I also think that some type of "educational" component should be created for parents/guardians/families--who even if they use social media may not be modeling good practise at home.

Another great resource is Williamson & Johnson's brand new book (2012), School Leaders' Guide to Social Media from Eye on Education--very forward thinking. I'm still working through the book and my 1 criticism to date is re. their e-safety chapter re. social media that seems to focus on the dangers--I'd like to see more of a "preventative"--risk management subtext here than a "dangers of social media" subtext. (Note: I'm still reading--taking my time and reading closely.)

I challenge people working on policy to abandon the "technology is dangerous & that's why we have to do this" subtext in policy documents & transition to explicitly acknowledging the benefits/opportunities/affordances of technology being the driver for making space for social media (or other technologies)--and that policy/guidelines/practices are ways to make risks manageable & reasonable in the balance of benefit offered for learning/teaching. (KCC is quite explicit on this in their "Using Social Media" handbook.)

I can't say strongly enough, EVERY plan should have something similar to KCC's Response to an Incident of Concern--even if you don't have a school based "e-safety officer", the process of flow re. what to do, who does it, who it gets reported to, etc.--and even a templated letter at the ready--is a MUST. This involves more than legal council--it involves child support services/health care, family input, police input, etc. It also involves that EVERYONE knows what's supposed to happen. While I'm all for prevention, a response plan must be ther and functional.

I think I would propose that the lawyers/legal logistics are contemplated a bit earlier-- before work goes forward on forming policies/practices. I know that in our context, BC made some recent changes to privacy laws that directly & greatly impact how public bodies--including schools--need to deal with personal data & where it's stored. This would include student profiles on cloud-based storage, social networking, etc. I think it helps to know some of the "non-negotiables" that set boundaries for a policy.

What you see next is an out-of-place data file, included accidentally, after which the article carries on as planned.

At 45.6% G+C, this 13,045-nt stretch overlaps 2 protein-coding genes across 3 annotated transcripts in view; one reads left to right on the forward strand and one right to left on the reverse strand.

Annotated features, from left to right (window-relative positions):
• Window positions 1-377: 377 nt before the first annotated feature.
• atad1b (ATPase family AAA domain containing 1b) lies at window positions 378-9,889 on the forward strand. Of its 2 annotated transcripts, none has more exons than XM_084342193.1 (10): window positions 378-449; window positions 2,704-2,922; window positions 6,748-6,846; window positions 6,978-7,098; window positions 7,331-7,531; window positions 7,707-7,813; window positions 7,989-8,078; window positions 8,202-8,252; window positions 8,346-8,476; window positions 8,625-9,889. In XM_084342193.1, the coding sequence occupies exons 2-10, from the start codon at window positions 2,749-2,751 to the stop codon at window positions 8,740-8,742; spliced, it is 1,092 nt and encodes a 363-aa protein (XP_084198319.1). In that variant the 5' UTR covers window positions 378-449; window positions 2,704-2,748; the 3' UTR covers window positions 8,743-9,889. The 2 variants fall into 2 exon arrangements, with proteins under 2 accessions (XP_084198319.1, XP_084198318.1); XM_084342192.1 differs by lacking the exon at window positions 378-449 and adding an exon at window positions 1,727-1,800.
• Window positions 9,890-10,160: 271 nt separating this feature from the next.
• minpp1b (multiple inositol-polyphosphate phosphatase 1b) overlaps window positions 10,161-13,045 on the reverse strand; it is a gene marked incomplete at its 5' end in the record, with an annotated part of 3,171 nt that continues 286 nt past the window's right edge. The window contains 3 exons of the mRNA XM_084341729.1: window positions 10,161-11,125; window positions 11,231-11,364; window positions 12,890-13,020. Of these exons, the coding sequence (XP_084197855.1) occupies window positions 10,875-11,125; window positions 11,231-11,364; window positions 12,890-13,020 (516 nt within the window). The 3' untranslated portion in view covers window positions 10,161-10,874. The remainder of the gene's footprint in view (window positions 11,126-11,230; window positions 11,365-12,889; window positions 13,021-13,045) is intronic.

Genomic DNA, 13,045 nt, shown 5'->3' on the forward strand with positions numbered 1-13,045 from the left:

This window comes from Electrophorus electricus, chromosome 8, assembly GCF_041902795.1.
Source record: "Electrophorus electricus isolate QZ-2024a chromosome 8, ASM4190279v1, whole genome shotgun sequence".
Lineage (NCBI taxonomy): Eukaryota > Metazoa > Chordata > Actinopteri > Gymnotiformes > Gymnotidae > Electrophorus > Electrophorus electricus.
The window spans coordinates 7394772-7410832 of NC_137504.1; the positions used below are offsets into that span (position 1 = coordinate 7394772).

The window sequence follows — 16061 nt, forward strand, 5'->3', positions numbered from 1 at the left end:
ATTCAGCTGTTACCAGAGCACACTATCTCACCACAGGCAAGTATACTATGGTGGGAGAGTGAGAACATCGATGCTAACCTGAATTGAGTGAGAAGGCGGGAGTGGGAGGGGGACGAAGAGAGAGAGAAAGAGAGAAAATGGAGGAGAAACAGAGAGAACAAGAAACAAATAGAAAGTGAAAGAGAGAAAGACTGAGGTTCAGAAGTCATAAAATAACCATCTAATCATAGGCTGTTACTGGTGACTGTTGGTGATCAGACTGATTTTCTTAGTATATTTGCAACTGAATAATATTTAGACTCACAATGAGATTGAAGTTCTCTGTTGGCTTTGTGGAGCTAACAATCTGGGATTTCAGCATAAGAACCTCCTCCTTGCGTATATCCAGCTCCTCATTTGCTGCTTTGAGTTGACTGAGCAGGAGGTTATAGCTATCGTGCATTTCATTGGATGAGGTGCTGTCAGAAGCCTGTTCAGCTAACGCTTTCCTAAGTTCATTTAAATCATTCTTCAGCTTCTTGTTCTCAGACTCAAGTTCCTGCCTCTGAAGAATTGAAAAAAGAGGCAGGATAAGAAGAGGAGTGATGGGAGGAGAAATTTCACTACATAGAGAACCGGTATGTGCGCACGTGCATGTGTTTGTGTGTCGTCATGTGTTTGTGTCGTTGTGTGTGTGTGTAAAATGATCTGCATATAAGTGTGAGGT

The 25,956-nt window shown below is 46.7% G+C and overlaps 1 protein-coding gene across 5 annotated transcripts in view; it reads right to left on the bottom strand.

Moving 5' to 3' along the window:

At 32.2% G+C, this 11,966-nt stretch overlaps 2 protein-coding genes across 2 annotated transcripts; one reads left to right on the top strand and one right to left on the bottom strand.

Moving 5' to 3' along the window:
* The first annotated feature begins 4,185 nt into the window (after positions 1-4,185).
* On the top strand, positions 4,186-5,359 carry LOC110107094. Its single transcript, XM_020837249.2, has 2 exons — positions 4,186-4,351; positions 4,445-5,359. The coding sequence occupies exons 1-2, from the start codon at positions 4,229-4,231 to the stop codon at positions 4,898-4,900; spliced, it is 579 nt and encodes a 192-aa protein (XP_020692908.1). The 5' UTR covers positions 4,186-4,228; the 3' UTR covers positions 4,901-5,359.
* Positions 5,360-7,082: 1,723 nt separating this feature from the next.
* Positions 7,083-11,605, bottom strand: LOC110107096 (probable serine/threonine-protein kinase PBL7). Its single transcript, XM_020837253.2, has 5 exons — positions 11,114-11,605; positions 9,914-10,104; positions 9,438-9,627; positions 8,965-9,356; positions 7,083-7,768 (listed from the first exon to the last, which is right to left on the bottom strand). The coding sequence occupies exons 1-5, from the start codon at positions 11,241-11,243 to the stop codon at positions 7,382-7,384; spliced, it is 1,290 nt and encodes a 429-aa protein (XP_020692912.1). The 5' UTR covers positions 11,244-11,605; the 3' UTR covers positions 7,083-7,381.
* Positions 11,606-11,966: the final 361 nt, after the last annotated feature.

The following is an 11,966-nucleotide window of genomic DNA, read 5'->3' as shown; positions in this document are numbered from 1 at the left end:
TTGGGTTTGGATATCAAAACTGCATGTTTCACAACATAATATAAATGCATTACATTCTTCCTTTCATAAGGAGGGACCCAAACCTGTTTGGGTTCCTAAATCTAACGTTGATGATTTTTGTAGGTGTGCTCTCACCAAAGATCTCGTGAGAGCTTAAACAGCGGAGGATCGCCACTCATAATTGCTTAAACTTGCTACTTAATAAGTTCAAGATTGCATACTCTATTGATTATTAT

Another really important aspect, I think, is where teachers/administrators are using social media with no coverage re. policy, procedures, etc.--especially in situations where these technologies are informally or formally banned. I refer to this as 'going rogue'. Some educators are doing it with the best intentions--but they and their students are vulnerable. I would urge schools/districts to coax the 'rogue practitioners' from the weeds by developing some kind of "pilot project" or "permission slip" scaffolding while the school/district works out the details. That will depend on the school culture--where trust is high, coaxing the rogues from the weeds should be relatively easy; but where trust is low, it can be very problematic.

Lastly, while making policies and rules are great, in the long run they are peripheral in an approach that sets key digital citizenship values at the core--for teachers/admin that's digital citizenship + digital professionalism. Rules and policies should be manifestations of core values. I think that those need to be identified first--and be aligned with the school vision, student handbook, etc. so consistent messages are sent through these multiple channels. Students might find, for example, 'This is just one more environment in which I need to demonstrate respect & in this environment it looks like xxxx."

Thank you so much, Steven. You have done a great deal over the years to move web 2.0, social media, and technology integration forward--and this piece is another great example.

see more see less